The holiday season is almost here—which means you’re either drowning in holiday business or trying to stay busy as non-holiday business slows.
Either way, you’re not alone. We talked to Top Pros specializing in everything from accounting and interior design, to pet training and house cleaning to learn their best tips for staying ahead when winter comes.
Business always picks up around this time of the year,” says interior designer Karen McCooey. According to Karen, the key to being prepared for the busy season is understanding when it’s going to hit—and doing your planning in advance.
“You have to plan knowing that this will be your reality, two—even three—months ahead of time. I always hire part-time workers starting in September so that they’re trained and ready by the time Halloween rolls around,” she says. Stylist Winstead Barnes agrees: “In the winter, I spend time making sure that everyone on my staff is up to par.”
Whether you run a full team or you’re a team of one, here are pros’ top two pre-holiday suggestions:
Update your Thumbtack profile: According to makeup artist Cynthia Mitchell, keeping your profile seasonal and in-style will help put you ahead when holiday competition picks up. And make sure you have what your profile promises—says Cynthia, “It doesn’t hurt to update your kit to ensure you’re prepared for any new fun looks.”
Check your supply: “I need to know what’s in my inventory at least a season ahead so we don’t take on orders that we can’t supply,” say Francis and Julio, the husband and wife co-owners of JR Party Supply and Rentals. This applies to items that are specific to the season like wintery makeup pallets and Christmas themed tablecloths, as well as business staples like forks and cotton balls (or anything your business needs on a daily basis).
During the Rush
If your business is seasonal around the holidays, surviving the rush comes down to how well you stay organized, says to house cleaner Serene Aandahl. “Everyone wants their house cleaned before they host a holiday dinner. Things get busy, fast,” she says.
Stock Up: Around the holidays, Serene—who employs a team of 22 cleaners—asks her workers (broken into groups of five or six) to handle their own inventory of cleaning products. Instead of ordering in advance, Serene’s team can adjust to changing demand in real time: no over-ordering, no running out. Just as important, Serene says, “No matter how busy we get, I’m really careful not to overbook my team.”
Schedule Wisely: Dog trainer Eric Pliner agrees with Serene about the danger of overbooking himself when things get busy. “It’s easy to overwork yourself in the middle of a surge. I’m very specific about providing time slots on my website and I stick to them so that I can maintain time off to rest and recover,” he says.
Update Your Calendar: “If customers hire me by completing a booking request but forget to mark me ‘hired,’ I always take the time to do it myself because I want it to be updated in my calendar,” says Serene. Keeping your Thumbtack calendar updated is really helpful for staying on top of appointments, she says—and as long as you’re marked ‘hired,’ Thumbtack automatically adds those appointments to your calendar for you.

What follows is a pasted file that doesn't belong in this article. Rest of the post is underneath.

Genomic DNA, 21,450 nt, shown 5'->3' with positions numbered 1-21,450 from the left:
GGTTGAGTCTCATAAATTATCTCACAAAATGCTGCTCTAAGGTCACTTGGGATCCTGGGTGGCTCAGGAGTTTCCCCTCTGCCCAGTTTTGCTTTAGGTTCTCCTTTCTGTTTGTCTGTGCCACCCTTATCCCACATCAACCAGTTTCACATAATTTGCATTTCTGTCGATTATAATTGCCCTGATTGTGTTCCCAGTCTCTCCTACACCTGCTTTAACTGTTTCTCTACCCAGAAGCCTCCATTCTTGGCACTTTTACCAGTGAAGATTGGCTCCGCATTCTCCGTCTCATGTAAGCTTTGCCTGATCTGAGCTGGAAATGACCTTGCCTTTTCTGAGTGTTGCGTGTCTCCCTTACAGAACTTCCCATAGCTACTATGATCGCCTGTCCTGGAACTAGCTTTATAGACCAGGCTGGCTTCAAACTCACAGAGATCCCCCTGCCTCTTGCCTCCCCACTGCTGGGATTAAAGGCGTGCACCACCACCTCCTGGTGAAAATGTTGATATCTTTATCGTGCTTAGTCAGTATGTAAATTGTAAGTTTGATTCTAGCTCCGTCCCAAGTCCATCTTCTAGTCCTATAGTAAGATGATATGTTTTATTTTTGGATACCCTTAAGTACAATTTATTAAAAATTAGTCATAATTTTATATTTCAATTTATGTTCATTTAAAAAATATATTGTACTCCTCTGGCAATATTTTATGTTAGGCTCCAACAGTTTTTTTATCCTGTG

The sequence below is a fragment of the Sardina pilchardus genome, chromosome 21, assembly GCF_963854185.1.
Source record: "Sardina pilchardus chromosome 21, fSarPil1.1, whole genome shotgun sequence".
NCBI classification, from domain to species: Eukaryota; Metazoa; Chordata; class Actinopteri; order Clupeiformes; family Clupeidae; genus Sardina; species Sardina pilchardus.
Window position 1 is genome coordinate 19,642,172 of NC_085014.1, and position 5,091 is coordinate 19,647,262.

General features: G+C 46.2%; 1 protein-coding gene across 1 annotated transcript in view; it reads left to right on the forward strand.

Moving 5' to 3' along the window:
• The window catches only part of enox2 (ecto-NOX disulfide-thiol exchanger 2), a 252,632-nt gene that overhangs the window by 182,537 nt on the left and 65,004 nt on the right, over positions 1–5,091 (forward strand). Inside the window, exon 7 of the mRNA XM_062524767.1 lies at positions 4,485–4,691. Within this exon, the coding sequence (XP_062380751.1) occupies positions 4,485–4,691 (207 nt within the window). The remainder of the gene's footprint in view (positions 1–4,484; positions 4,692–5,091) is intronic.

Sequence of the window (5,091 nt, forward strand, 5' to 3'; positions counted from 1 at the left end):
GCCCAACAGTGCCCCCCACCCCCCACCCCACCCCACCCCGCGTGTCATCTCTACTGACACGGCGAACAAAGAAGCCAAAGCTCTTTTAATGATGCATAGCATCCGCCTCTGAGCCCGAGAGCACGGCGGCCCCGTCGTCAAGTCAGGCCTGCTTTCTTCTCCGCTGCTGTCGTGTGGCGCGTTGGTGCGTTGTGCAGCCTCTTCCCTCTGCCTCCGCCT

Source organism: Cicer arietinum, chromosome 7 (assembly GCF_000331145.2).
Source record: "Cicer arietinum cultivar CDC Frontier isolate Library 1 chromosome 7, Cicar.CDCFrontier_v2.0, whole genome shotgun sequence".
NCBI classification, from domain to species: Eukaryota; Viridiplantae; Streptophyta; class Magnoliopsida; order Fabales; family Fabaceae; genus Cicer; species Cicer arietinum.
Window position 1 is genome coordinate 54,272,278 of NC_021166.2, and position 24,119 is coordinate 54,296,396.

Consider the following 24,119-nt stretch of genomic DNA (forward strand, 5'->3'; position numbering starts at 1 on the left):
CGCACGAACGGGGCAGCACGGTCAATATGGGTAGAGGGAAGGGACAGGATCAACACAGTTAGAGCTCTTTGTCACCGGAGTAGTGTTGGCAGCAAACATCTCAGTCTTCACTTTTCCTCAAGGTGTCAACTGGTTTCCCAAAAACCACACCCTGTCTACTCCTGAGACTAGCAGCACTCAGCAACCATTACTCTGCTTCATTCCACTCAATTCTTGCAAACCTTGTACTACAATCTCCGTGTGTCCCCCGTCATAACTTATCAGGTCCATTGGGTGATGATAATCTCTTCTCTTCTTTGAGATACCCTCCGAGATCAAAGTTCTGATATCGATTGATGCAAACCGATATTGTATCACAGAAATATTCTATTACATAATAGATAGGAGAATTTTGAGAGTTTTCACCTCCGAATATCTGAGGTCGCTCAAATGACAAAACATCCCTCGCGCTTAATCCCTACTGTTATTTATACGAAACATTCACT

After the Rush (or How ro Make the Most of Slow Times)
“Even while we’re crazy, any and all free time goes into marketing—because I know that after the holiday craziness dies down things can get really slow, really fast,” says Karen.
The January Slump: Even before the holidays begin, Karen works out a marketing plan to get her through both the rush and the slow season. January and February tend to be Karen’s slowest times, like many pros who see a boom around the holiday season. To stay busy, Karen combats the slow time with seasonal promotions that attract new customers—like New Year’s and Valentine’s Day specials.
If the Holidays ARE Your Slow Time: Not all businesses are busy around the holidays. For some, winter is a time to revisit marketing strategy, train employees, plan for the year ahead—and if there’s spare time—relax.
This is the case for accountant JR Gramstad, whose business spikes in January and February, around the start of tax season. “A lot of accountants use the holidays to get some rest after battling deadline after deadline,” he says. JR uses that time to brush up on new tax codes so he can continue to offer the best service possible.
“Between Thanksgiving and New Year’s Eve the personal training business tends to slow,” explains personal trainer Ruby Pachall. She uses that time to prepare for January—when New Year’s resolutions kick in and her business swells. That prep includes updating her marketing materials and refining her schedule so she can fit in as many clients as possible.
All the pros we talked to agreed: keep quoting.
“A lot of people don’t respond to quotes in the winter,” says tennis pro Steve Conley. “But if you’re smart you’ll keep it up. When they’re ready to hire in the spring and summer, they’ll remember you. It’s a numbers game. If out of every ten quotes turns into one ongoing client, that’s a good return.”
Get your Thumbtack profile ready for the holidays with these five-minute profile updates.